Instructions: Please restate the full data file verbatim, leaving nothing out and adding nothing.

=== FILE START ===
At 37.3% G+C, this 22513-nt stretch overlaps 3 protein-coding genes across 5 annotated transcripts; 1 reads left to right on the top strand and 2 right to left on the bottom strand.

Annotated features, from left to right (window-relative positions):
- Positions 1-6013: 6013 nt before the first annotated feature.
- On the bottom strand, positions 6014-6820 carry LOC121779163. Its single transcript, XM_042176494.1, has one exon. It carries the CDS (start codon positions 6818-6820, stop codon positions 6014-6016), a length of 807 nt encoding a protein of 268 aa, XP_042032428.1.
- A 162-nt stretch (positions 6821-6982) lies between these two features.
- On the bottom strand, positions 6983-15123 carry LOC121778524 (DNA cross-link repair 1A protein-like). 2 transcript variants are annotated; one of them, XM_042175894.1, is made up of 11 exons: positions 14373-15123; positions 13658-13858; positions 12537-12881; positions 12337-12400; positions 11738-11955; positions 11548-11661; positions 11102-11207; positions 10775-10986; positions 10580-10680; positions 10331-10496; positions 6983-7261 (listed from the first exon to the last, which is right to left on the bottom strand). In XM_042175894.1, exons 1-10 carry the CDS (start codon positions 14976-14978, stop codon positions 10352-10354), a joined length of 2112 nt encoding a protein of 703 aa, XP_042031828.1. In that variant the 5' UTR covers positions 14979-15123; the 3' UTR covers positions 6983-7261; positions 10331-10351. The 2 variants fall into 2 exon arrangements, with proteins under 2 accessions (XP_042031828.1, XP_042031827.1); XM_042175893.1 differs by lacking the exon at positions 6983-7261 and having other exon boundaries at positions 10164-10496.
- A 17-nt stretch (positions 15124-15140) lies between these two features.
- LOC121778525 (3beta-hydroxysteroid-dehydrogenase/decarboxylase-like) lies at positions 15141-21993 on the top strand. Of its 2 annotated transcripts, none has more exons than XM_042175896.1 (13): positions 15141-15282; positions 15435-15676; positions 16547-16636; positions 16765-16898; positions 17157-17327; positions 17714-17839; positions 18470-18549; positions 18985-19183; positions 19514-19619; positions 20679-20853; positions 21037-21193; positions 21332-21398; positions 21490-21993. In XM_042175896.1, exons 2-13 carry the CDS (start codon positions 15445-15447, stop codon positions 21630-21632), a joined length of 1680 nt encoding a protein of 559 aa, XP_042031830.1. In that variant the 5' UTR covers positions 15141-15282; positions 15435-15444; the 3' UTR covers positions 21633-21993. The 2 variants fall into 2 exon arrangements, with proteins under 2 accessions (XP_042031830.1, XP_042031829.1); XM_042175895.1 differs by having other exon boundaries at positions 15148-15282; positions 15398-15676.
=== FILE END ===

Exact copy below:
At 37.3% G+C, this 22513-nt stretch overlaps 3 protein-coding genes across 5 annotated transcripts; 1 reads left to right on the top strand and 2 right to left on the bottom strand.

Annotated features, from left to right (window-relative positions):
- Positions 1-6013: 6013 nt before the first annotated feature.
- On the bottom strand, positions 6014-6820 carry LOC121779163. Its single transcript, XM_042176494.1, has one exon. It carries the CDS (start codon positions 6818-6820, stop codon positions 6014-6016), a length of 807 nt encoding a protein of 268 aa, XP_042032428.1.
- A 162-nt stretch (positions 6821-6982) lies between these two features.
- On the bottom strand, positions 6983-15123 carry LOC121778524 (DNA cross-link repair 1A protein-like). 2 transcript variants are annotated; one of them, XM_042175894.1, is made up of 11 exons: positions 14373-15123; positions 13658-13858; positions 12537-12881; positions 12337-12400; positions 11738-11955; positions 11548-11661; positions 11102-11207; positions 10775-10986; positions 10580-10680; positions 10331-10496; positions 6983-7261 (listed from the first exon to the last, which is right to left on the bottom strand). In XM_042175894.1, exons 1-10 carry the CDS (start codon positions 14976-14978, stop codon positions 10352-10354), a joined length of 2112 nt encoding a protein of 703 aa, XP_042031828.1. In that variant the 5' UTR covers positions 14979-15123; the 3' UTR covers positions 6983-7261; positions 10331-10351. The 2 variants fall into 2 exon arrangements, with proteins under 2 accessions (XP_042031828.1, XP_042031827.1); XM_042175893.1 differs by lacking the exon at positions 6983-7261 and having other exon boundaries at positions 10164-10496.
- A 17-nt stretch (positions 15124-15140) lies between these two features.
- LOC121778525 (3beta-hydroxysteroid-dehydrogenase/decarboxylase-like) lies at positions 15141-21993 on the top strand. Of its 2 annotated transcripts, none has more exons than XM_042175896.1 (13): positions 15141-15282; positions 15435-15676; positions 16547-16636; positions 16765-16898; positions 17157-17327; positions 17714-17839; positions 18470-18549; positions 18985-19183; positions 19514-19619; positions 20679-20853; positions 21037-21193; positions 21332-21398; positions 21490-21993. In XM_042175896.1, exons 2-13 carry the CDS (start codon positions 15445-15447, stop codon positions 21630-21632), a joined length of 1680 nt encoding a protein of 559 aa, XP_042031830.1. In that variant the 5' UTR covers positions 15141-15282; positions 15435-15444; the 3' UTR covers positions 21633-21993. The 2 variants fall into 2 exon arrangements, with proteins under 2 accessions (XP_042031830.1, XP_042031829.1); XM_042175895.1 differs by having other exon boundaries at positions 15148-15282; positions 15398-15676.